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Is Activated Charcoal Good For Your Teeth?

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Whether you’re a regular smoker or, like me, you enjoy the occasional fine cigar, you’ve probably looked in the mirror at some time wishing your pearly whites were a bit more pearly and white.

If you’re searching for a way to brighten your smile, you’ve probably tried everything from whitening strips to gels. Activated charcoal has been a popular ingredient in skincare for several years – lately, the internet’s most popular bloggers and vloggers have been touting its benefits as a tooth whitener.

But should you be covering your teeth in black charcoal in your pursuit of a brighter smile?

Science suggests no.

Activated charcoal is an excellent purifying agent because of its porous surface area and negatively charged ions that absorb and trap toxic substances. However, when applied as a paste to your teeth, there’s still no evidence that charcoal toothpastes have any positive effects on dental whitening - and the grainy substance can actually have an abrasive and destructive effect on your gums and enamel.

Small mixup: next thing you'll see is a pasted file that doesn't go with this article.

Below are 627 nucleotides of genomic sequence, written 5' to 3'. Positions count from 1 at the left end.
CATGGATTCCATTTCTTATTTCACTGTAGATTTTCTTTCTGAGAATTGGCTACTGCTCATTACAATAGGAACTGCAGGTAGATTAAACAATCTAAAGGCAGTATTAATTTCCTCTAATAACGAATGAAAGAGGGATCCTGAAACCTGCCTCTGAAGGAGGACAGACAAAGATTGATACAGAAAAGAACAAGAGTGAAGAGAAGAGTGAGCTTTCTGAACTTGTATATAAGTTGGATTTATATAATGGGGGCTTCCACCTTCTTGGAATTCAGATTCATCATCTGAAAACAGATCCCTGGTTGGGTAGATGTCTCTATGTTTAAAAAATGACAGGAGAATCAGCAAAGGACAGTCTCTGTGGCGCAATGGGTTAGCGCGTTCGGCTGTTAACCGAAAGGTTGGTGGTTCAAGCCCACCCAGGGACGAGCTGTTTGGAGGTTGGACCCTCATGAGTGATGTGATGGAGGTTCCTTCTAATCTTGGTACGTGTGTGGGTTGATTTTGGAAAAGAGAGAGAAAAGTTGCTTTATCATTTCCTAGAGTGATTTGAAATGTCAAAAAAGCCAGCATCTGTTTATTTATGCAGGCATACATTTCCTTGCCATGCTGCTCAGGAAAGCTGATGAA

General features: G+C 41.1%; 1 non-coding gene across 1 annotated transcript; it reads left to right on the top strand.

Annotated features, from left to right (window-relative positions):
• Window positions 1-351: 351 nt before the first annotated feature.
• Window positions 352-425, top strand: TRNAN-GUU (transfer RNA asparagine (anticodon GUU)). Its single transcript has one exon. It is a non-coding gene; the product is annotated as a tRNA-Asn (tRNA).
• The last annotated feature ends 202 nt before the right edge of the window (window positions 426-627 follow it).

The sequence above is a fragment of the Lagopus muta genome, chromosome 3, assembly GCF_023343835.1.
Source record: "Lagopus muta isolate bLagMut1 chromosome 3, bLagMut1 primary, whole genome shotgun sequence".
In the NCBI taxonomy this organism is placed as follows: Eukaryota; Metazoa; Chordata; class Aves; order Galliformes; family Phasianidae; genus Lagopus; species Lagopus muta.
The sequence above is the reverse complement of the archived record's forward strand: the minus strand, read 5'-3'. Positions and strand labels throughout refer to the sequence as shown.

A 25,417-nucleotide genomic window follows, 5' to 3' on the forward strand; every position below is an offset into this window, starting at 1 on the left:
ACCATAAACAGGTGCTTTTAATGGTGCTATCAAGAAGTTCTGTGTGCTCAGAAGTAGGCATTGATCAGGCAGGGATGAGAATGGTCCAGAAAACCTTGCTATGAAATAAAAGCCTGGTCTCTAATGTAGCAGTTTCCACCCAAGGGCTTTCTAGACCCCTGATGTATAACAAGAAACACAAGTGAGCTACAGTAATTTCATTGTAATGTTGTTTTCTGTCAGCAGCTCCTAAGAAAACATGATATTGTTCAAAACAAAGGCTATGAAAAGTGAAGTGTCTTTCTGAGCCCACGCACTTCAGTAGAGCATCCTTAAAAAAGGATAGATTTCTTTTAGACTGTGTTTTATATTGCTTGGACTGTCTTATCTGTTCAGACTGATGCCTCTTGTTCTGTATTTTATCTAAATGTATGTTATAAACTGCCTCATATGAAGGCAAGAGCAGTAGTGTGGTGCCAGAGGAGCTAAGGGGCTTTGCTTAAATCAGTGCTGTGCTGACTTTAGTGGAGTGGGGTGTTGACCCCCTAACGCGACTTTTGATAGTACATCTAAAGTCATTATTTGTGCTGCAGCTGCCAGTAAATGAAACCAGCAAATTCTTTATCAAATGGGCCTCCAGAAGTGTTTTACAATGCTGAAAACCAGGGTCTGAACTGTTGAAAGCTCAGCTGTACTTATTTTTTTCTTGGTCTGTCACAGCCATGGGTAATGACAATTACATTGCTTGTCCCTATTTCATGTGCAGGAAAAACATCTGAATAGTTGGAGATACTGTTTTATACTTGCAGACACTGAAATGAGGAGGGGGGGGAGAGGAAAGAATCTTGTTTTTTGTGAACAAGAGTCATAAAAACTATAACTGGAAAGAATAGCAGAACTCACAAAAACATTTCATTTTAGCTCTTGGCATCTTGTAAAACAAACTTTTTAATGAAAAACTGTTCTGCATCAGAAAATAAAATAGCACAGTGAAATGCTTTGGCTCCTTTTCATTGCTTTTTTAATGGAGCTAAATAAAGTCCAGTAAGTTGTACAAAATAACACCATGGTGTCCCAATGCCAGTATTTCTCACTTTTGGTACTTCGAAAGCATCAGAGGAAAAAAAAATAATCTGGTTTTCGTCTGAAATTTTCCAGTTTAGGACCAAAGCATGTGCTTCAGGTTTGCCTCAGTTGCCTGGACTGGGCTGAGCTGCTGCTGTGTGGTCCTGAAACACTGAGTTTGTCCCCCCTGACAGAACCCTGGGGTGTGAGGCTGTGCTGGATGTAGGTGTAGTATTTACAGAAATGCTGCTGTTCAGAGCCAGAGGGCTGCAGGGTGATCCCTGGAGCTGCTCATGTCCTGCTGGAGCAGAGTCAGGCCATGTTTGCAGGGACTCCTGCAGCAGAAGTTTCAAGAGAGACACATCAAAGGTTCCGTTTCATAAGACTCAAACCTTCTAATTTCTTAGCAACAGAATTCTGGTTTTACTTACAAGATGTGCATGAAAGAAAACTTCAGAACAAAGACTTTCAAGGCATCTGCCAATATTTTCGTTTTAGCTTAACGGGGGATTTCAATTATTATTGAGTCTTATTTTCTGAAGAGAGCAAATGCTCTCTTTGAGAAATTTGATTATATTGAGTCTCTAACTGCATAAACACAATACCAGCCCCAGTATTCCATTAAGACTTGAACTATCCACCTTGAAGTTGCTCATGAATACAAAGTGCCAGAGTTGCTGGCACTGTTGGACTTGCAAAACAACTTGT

Another problem with activated charcoal dental products is the lack of oversight and research proving efficacy. While studies have proven charcoal’s safe use as a way to remove toxins from the digestive system, there has been no proof that it is effective or even safe for dental surfaces and gingival tissues.

What explains the seemingly miraculous whitening displayed in those enthusiastic online reviews? Some of it could be attributed to photo and video editing but it’s also likely due to enthusiasm – when we’re excited by the potential of a new product, we’re likely to spend extra time on our oral health routine.

If you are seeking a brighter smile, focus on maintaining your consistent oral health practice with regular brushing and flossing, and add a therapeutic oral rinse to your routine. One of the benefits of Nicorinse’s unique foaming formula is its ability to whiten teeth up to two shades with no abrasion or destruction of gingival tissue or teeth.

For further whitening efforts, chat with your dentist about in-office bleaching options. Unlike activated charcoal products, they’re proven to work effectively, are safe on tooth structure, and pose no potential risks to your health.

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